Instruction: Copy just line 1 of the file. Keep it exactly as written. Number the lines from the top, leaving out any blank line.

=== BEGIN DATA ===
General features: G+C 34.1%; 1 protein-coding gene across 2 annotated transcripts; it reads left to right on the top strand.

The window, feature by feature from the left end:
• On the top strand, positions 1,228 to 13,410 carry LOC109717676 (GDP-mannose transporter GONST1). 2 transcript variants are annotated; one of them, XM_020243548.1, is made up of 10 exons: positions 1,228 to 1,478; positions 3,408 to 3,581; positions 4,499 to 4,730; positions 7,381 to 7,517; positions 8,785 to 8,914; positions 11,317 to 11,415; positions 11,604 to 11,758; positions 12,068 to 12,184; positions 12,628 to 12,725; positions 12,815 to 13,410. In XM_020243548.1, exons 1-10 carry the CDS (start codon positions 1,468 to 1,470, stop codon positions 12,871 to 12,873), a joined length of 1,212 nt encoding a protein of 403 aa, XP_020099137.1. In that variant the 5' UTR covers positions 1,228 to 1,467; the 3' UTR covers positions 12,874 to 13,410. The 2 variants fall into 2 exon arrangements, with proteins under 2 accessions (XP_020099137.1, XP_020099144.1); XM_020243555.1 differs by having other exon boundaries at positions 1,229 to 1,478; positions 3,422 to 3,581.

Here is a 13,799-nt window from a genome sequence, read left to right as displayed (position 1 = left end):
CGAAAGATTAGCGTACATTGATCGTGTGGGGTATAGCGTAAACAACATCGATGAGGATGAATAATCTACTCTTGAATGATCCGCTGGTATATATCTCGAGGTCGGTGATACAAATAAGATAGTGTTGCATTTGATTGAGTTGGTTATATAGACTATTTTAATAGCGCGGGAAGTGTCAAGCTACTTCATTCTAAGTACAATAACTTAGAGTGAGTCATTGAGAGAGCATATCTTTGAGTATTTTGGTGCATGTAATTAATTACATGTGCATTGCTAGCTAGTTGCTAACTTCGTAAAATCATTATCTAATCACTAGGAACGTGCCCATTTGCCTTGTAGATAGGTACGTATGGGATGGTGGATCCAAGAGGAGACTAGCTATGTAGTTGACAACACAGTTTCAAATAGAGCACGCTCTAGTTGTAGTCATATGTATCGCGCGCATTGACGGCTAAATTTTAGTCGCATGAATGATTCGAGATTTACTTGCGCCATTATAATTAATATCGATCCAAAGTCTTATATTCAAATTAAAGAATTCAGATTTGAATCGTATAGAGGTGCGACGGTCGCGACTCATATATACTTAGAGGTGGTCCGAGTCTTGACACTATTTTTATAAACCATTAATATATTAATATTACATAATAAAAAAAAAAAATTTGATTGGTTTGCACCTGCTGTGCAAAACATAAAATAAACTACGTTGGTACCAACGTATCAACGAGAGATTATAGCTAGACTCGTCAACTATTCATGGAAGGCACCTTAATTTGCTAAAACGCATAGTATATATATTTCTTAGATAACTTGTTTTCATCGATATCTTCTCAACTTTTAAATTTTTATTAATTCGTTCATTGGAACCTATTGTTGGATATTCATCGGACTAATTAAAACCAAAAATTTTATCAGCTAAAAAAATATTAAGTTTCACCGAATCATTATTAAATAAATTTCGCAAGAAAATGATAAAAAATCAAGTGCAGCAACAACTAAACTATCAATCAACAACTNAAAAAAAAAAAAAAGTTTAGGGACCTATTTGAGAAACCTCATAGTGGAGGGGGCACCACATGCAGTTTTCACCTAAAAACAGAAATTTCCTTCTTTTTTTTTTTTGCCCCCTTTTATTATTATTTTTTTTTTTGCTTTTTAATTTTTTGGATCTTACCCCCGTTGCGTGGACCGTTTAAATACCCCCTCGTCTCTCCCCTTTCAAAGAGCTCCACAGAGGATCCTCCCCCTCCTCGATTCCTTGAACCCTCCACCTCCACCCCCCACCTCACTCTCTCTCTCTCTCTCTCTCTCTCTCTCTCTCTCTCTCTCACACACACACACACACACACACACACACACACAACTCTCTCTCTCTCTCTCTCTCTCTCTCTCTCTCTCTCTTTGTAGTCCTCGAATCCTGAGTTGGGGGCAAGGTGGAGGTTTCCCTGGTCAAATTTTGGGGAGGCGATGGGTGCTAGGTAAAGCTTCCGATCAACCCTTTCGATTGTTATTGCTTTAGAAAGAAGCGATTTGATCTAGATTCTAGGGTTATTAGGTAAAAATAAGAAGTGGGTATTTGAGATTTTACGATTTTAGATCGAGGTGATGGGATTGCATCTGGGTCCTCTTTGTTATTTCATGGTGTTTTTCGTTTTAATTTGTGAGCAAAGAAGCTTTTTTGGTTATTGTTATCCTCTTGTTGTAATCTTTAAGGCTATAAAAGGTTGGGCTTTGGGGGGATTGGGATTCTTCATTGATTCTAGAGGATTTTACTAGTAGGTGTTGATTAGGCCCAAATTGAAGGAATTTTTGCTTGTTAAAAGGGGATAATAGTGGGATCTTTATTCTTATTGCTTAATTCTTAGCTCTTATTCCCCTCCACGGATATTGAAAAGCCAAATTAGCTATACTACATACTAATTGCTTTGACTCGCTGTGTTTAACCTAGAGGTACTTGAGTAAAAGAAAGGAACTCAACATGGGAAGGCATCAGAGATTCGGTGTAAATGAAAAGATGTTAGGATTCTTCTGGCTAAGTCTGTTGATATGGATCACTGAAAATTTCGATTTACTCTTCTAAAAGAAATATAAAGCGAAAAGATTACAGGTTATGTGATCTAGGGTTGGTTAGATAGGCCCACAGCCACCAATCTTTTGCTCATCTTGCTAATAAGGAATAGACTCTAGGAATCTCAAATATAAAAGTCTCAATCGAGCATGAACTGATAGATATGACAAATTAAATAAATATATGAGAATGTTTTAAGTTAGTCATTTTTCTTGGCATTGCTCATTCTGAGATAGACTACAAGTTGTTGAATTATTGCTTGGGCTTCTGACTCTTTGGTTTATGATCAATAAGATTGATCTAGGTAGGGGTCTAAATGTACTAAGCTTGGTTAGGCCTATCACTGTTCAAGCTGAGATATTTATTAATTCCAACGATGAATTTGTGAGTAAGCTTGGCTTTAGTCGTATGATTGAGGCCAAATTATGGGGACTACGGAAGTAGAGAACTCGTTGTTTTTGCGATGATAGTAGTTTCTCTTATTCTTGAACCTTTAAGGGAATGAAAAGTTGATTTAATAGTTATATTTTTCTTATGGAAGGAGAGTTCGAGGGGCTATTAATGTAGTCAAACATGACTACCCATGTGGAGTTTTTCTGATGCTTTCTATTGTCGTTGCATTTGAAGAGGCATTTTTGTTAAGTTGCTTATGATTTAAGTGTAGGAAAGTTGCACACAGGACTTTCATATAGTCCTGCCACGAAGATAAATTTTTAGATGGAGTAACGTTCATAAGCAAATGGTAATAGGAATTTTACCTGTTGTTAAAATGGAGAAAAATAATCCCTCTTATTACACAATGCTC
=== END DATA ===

General features: G+C 34.1%; 1 protein-coding gene across 2 annotated transcripts; it reads left to right on the top strand.